Metro Weekly

UK pardons all gay men convicted of consensual sex under defunct law

The British government said the new scheme would help towards "righting the wrongs of the past"

united kingdom, britain, consensual, gay, sex, pardon
The Palace of Westminster, which contains the two houses of the Parliament of the United Kingdom — Photo: Marcin Nowak / Unsplash

The British government has announced that all gay men convicted of consensual sex under since-abolished laws will have their records expunged.

Home Secretary Priti Patel said the move, which comes 54 years after consensual gay sex was decriminalized, would help with “righting the wrongs of the past,” the Independent reports.

The Disregards and Pardons scheme currently allows gay men to have offences involving “buggery and gross indecency between men” removed from their record.

But a new bill would expand the eligible offenses to include any defunct laws regarding consensual same-sex sexual activity, regardless of whether the offence took place in a civilian or military setting.

“It is only right that where offences have been abolished, convictions for consensual activity between same-sex partners should be disregarded too,” Patel said in a statement.

“I hope that expanding the pardons and disregards scheme will go some way to righting the wrongs of the past and to reassuring members of the LGBT+ community that Britain is one of the safest places in the world to call home.”

Under the updated scheme, all qualifying cautions and convictions would be granted an automatic pardon. For those who died before the changes came into place, posthumous pardons will be granted.

Patel highlighted Lord Cashman and Lord Lexden, two peers in the United Kingdom’s unelected House of Lords, for their efforts in championing expansion of the pardon scheme.

In a statement alongside sociologist Professor Paul Johnson, the peers welcomed the news, saying they were “delighted that our long campaign will at last bring many gay people, both living and deceased, the restitution they deserve.”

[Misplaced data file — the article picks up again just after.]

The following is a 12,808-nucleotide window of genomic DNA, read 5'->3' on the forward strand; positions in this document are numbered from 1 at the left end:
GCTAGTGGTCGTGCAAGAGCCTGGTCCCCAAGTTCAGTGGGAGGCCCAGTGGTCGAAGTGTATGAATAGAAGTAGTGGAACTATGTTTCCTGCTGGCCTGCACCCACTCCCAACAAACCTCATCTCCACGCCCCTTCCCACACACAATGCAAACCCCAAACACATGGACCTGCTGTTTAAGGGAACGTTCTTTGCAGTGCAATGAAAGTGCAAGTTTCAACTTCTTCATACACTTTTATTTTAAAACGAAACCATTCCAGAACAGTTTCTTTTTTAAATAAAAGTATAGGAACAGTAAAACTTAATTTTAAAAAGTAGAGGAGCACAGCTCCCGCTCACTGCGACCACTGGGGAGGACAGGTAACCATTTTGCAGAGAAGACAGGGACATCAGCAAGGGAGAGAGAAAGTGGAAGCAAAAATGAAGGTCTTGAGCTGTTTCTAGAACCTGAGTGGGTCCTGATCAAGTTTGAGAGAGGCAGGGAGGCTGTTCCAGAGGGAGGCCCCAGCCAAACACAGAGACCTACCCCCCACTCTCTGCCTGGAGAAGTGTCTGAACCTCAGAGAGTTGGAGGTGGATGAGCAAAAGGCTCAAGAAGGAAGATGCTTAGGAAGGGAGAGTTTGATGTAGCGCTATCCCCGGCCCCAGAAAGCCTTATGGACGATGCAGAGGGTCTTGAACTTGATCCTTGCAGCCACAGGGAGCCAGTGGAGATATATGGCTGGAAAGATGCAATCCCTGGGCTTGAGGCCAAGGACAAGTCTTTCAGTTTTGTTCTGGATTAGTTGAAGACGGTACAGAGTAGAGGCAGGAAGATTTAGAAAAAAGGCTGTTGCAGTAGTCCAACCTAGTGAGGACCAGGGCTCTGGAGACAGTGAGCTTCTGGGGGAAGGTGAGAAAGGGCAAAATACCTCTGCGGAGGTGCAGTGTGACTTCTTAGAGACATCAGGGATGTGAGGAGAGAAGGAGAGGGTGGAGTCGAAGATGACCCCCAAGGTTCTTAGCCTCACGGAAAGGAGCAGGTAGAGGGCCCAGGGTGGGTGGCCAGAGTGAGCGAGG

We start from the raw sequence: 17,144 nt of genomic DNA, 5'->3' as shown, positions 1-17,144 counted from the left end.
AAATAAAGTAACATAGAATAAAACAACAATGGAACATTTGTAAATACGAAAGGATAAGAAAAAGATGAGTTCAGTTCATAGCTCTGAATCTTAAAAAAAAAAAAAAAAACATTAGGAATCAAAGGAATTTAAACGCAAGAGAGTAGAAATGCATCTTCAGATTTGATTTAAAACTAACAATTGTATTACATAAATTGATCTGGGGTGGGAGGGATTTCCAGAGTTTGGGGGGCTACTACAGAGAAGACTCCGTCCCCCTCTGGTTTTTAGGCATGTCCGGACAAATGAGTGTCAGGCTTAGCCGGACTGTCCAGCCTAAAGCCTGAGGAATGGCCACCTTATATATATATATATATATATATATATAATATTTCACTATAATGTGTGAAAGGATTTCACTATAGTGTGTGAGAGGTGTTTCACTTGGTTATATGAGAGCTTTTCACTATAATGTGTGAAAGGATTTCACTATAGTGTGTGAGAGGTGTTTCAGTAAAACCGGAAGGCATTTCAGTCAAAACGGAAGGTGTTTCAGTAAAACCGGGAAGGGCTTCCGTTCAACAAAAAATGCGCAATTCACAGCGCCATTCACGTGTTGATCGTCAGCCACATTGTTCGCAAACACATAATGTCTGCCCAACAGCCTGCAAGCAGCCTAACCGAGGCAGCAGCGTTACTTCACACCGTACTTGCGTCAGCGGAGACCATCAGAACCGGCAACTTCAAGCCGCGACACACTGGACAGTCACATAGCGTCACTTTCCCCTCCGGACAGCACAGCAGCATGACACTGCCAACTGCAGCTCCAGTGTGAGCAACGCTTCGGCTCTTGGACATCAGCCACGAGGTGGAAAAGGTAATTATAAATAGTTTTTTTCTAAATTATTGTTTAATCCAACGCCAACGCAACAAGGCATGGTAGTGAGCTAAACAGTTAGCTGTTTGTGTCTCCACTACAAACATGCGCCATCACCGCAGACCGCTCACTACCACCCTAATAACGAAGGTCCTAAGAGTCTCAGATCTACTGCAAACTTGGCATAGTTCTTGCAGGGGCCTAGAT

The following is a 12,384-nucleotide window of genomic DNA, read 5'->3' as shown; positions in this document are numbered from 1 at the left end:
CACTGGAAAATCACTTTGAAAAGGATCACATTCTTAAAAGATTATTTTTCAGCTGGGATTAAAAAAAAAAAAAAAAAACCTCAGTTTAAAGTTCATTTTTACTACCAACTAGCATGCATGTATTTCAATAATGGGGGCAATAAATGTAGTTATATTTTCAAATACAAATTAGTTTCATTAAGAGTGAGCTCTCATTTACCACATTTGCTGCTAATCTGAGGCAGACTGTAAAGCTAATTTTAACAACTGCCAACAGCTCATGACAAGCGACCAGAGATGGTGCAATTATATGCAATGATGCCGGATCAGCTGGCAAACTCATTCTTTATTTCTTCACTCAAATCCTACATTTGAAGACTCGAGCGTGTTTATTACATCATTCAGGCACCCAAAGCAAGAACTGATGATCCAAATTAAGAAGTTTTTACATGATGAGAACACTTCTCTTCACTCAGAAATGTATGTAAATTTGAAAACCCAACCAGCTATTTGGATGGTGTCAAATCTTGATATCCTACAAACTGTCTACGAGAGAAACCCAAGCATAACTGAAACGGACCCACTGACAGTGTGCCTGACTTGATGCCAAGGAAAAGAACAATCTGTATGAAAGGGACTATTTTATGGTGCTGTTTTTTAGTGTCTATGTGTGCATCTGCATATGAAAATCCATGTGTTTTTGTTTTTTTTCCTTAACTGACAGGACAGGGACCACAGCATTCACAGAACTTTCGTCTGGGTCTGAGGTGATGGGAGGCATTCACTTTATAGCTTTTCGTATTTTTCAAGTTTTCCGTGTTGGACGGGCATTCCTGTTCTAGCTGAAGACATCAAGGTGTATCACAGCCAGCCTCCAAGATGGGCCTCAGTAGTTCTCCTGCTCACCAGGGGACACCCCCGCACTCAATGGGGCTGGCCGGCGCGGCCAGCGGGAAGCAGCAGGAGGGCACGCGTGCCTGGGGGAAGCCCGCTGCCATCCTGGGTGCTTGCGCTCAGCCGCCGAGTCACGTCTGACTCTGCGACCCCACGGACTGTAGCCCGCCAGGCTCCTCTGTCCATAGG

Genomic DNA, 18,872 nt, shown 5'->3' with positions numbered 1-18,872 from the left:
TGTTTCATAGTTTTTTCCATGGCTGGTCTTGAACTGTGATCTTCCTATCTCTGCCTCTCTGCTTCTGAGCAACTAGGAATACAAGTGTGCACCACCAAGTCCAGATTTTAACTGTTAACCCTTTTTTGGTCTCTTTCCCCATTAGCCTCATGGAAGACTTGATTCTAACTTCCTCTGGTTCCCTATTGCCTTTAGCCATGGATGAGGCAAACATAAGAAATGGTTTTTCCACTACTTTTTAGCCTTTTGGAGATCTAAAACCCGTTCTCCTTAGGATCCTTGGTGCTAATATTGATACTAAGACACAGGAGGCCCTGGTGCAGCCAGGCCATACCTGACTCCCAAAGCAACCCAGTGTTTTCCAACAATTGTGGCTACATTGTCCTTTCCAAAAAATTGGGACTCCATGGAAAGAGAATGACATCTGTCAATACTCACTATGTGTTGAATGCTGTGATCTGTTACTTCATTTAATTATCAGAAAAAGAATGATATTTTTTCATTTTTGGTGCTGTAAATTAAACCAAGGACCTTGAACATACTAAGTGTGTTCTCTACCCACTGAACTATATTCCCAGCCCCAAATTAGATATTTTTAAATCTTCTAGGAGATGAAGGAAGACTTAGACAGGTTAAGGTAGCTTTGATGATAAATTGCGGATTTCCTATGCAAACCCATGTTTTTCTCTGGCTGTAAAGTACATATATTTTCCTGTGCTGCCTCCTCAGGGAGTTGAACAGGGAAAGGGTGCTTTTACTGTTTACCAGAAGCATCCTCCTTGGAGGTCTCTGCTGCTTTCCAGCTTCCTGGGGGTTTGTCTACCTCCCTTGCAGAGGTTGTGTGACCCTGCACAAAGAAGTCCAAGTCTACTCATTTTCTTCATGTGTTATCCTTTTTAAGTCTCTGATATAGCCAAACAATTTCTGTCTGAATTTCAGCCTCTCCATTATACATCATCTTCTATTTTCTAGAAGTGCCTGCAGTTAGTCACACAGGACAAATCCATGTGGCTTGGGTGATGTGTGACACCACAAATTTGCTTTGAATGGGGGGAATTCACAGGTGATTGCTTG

“For five years, the three of us have been working together on behalf of gay people in the armed forces and in civilian life, who suffered grave injustice because of cruel laws which discriminated against them in the past,” they said.

“Now that parliament has repealed those laws, it has a duty to wipe away the terrible stains which they placed, quite wrongly, on the reputations of countless gay people over the centuries.”

They added: “We have been pressing the government since 2016 to widen the disregard and pardon schemes through which individuals’ reputations can be fully restored.

“The government has now pledged to bring forward amendments to legislation which is currently before the Lords. It has done this in close consultation with us.

“In a matter of weeks, legislation will be in place to enable thousands of gay people to whom grave harm was done to wipe their records clean.”

The act of sodomy was first made a felony in England and Wales in 1533 by King Henry VIII, punishable by death. The Offences Against the Person Act of 1861 removed the death penalty but retained criminalization for “the abominable Crime of Buggery, committed either with Mankind or with any Animal.”

While sexual acts between two men were eventually legalized in 1967 in England and Wales, the impact of British colonization — and the spreading of the criminalization of sodomy and anti-gay sentiment — continues to be felt across the world.

Related: Human rights body calls on Jamaica to repeal its colonial-era ban on gay sex

The BBC estimates that almost two-thirds of the 71 countries where it is currently illegal to be gay were once under some form of British control.

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